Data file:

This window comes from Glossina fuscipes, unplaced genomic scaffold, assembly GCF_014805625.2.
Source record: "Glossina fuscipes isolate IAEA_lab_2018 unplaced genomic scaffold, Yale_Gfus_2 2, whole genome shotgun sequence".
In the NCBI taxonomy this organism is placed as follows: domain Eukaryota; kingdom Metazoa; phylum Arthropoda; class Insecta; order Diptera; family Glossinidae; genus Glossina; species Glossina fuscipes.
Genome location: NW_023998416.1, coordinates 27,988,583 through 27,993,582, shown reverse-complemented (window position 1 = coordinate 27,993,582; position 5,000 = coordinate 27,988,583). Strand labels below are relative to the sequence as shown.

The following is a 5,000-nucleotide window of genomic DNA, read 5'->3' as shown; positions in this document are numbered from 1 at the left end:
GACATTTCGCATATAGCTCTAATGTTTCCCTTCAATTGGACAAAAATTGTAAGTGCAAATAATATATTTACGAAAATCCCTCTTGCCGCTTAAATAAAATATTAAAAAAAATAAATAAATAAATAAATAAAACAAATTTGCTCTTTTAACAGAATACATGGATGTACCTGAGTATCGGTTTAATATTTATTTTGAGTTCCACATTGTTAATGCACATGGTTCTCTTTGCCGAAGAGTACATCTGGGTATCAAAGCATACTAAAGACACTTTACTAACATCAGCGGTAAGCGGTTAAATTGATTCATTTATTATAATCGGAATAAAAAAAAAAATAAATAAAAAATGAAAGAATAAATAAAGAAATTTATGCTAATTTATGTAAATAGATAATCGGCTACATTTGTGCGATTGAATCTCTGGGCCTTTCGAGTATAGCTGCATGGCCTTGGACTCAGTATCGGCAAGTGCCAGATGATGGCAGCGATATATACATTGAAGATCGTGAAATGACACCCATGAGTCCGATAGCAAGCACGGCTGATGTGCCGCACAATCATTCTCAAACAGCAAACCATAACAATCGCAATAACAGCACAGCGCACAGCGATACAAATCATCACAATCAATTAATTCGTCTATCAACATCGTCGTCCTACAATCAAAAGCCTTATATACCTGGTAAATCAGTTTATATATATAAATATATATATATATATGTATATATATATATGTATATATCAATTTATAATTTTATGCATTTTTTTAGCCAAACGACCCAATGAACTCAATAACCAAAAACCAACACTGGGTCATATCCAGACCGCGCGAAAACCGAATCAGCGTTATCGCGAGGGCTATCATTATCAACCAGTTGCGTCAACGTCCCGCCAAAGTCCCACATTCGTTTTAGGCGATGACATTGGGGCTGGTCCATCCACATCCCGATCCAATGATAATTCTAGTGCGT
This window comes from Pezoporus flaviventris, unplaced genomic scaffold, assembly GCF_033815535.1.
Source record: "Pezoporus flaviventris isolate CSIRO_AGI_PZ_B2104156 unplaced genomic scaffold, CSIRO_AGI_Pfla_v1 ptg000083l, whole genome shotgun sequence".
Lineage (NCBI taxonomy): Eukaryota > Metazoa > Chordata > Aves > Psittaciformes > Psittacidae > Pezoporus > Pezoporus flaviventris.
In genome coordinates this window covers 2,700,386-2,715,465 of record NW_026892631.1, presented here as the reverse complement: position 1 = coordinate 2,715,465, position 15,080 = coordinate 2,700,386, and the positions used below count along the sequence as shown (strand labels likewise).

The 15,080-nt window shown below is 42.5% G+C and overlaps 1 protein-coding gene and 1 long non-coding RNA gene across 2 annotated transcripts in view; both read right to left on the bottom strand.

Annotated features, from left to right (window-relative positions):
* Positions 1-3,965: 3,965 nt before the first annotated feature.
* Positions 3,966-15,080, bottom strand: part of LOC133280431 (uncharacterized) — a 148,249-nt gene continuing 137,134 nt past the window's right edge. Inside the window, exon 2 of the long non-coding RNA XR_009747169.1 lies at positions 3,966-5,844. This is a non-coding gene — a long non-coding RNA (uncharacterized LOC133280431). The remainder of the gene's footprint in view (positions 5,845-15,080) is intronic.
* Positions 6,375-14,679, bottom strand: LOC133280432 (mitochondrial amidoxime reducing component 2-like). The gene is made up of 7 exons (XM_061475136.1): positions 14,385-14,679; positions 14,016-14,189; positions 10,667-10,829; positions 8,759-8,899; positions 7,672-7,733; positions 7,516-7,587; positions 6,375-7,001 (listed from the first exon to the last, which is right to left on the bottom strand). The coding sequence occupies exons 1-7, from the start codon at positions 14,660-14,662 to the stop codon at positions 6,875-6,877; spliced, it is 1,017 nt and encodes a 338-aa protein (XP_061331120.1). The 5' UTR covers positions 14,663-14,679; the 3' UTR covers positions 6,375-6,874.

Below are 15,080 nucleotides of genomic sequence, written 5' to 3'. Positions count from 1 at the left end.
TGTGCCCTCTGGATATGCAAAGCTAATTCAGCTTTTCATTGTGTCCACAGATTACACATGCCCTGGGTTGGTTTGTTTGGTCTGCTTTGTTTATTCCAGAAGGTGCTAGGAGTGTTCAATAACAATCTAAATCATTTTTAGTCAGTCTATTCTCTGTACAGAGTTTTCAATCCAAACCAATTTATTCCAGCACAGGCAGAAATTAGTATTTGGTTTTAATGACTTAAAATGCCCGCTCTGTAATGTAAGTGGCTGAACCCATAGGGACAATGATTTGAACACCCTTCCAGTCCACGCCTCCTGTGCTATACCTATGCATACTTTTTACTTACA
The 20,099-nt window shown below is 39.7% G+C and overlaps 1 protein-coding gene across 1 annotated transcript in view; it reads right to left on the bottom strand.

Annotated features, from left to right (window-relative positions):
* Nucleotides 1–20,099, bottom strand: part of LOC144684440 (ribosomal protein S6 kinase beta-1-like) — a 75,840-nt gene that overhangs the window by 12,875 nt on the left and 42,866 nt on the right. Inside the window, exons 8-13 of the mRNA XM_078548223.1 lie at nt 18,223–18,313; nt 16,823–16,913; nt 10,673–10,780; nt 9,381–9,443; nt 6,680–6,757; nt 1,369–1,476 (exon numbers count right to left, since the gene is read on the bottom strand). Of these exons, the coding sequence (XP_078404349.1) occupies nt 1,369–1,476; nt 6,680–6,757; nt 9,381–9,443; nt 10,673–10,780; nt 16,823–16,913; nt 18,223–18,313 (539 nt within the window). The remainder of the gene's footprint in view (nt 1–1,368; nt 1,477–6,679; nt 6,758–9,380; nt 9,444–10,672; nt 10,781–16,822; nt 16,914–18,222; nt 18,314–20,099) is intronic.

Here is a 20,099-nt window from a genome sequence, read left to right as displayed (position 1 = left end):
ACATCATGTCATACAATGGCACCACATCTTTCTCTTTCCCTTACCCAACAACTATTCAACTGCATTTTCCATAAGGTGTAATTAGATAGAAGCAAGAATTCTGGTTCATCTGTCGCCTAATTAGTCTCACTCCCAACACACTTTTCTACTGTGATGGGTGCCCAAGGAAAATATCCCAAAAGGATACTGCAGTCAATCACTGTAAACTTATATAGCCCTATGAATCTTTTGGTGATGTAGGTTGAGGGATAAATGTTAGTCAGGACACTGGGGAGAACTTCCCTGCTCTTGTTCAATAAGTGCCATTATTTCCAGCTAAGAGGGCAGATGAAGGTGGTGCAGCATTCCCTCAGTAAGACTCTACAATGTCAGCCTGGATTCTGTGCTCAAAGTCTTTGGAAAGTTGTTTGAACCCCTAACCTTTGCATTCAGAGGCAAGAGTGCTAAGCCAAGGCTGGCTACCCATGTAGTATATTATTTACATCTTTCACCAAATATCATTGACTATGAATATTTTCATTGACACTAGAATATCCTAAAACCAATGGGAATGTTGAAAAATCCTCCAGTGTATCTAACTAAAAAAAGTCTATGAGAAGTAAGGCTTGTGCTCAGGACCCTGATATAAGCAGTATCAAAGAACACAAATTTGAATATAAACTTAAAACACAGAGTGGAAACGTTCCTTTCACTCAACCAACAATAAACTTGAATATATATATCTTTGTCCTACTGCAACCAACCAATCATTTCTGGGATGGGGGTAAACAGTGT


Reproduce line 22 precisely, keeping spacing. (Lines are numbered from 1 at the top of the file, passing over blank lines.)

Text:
ACATCATGTCATACAATGGCACCACATCTTTCTCTTTCCCTTACCCAACAACTATTCAACTGCATTTTCCATAAGGTGTAATTAGATAGAAGCAAGAATTCTGGTTCATCTGTCGCCTAATTAGTCTCACTCCCAACACACTTTTCTACTGTGATGGGTGCCCAAGGAAAATATCCCAAAAGGATACTGCAGTCAATCACTGTAAACTTATATAGCCCTATGAATCTTTTGGTGATGTAGGTTGAGGGATAAATGTTAGTCAGGACACTGGGGAGAACTTCCCTGCTCTTGTTCAATAAGTGCCATTATTTCCAGCTAAGAGGGCAGATGAAGGTGGTGCAGCATTCCCTCAGTAAGACTCTACAATGTCAGCCTGGATTCTGTGCTCAAAGTCTTTGGAAAGTTGTTTGAACCCCTAACCTTTGCATTCAGAGGCAAGAGTGCTAAGCCAAGGCTGGCTACCCATGTAGTATATTATTTACATCTTTCACCAAATATCATTGACTATGAATATTTTCATTGACACTAGAATATCCTAAAACCAATGGGAATGTTGAAAAATCCTCCAGTGTATCTAACTAAAAAAAGTCTATGAGAAGTAAGGCTTGTGCTCAGGACCCTGATATAAGCAGTATCAAAGAACACAAATTTGAATATAAACTTAAAACACAGAGTGGAAACGTTCCTTTCACTCAACCAACAATAAACTTGAATATATATATCTTTGTCCTACTGCAACCAACCAATCATTTCTGGGATGGGGGTAAACAGTGT